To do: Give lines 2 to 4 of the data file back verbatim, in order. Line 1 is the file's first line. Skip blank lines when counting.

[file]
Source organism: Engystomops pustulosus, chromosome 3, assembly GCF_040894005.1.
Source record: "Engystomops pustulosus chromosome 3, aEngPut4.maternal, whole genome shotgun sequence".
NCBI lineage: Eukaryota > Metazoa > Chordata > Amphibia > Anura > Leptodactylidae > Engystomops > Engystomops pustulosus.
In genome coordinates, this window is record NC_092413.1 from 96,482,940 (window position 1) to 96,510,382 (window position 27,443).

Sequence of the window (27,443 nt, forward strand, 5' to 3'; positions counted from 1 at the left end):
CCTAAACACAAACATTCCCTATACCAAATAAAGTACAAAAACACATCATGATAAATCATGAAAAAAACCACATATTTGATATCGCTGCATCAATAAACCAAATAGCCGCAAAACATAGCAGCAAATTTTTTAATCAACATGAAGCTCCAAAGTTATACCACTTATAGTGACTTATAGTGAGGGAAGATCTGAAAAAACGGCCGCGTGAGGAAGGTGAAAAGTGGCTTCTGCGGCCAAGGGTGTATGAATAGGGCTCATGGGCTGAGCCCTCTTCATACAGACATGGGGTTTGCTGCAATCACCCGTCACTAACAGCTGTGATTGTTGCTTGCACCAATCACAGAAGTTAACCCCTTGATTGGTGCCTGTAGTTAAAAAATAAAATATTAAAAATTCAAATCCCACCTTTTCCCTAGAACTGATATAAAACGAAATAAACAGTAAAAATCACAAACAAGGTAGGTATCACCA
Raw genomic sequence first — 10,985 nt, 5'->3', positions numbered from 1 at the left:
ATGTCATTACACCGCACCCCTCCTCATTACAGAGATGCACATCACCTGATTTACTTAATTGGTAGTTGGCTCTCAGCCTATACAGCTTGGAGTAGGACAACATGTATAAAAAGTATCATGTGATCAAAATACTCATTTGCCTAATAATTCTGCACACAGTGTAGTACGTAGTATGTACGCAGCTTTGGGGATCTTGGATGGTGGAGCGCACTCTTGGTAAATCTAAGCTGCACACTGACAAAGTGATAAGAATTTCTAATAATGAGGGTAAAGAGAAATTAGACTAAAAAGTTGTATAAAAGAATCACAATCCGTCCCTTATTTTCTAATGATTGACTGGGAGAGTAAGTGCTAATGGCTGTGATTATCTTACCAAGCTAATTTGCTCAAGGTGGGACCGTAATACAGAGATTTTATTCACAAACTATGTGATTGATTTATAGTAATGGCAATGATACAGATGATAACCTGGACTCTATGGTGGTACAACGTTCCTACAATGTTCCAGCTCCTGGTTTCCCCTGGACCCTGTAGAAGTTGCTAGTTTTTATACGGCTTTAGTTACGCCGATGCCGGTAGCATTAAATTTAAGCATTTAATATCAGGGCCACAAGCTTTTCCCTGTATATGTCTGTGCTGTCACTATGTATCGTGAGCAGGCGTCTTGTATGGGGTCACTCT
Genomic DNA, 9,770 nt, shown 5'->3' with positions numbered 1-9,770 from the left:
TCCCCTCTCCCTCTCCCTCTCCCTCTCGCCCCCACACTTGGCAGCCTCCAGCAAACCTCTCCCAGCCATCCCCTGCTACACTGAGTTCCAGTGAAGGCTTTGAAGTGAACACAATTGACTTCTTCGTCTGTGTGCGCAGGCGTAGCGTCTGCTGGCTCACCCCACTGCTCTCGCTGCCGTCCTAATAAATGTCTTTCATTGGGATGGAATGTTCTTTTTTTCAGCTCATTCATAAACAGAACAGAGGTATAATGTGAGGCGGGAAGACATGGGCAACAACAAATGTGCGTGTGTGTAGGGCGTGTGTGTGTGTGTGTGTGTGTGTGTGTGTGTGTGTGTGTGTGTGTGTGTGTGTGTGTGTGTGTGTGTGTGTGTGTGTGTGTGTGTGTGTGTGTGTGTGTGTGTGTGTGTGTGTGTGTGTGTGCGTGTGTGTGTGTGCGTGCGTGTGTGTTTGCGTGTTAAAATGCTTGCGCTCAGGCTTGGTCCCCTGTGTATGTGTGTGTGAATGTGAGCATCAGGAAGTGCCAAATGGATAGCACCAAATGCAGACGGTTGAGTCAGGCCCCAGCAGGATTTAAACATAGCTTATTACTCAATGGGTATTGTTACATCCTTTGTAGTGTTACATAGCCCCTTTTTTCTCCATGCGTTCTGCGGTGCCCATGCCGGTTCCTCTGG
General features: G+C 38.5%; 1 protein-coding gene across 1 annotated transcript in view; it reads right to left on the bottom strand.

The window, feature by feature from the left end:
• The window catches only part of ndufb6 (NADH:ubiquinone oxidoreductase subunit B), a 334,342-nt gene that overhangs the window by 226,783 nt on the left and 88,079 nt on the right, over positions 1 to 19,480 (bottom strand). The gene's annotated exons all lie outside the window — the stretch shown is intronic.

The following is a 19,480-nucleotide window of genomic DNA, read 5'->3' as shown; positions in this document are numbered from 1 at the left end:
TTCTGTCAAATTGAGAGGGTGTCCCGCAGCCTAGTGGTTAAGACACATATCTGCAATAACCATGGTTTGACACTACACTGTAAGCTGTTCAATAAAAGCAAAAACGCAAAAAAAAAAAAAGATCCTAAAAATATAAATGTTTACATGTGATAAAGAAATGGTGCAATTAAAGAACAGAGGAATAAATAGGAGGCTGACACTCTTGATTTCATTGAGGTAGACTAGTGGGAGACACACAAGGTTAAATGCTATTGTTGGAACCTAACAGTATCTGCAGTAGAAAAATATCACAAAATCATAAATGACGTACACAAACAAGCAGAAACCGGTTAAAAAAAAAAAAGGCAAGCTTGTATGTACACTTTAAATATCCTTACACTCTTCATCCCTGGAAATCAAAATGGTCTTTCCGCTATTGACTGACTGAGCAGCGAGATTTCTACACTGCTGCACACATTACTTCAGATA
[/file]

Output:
Source record: "Engystomops pustulosus chromosome 3, aEngPut4.maternal, whole genome shotgun sequence".
NCBI lineage: Eukaryota > Metazoa > Chordata > Amphibia > Anura > Leptodactylidae > Engystomops > Engystomops pustulosus.
In genome coordinates, this window is record NC_092413.1 from 96,482,940 (window position 1) to 96,510,382 (window position 27,443).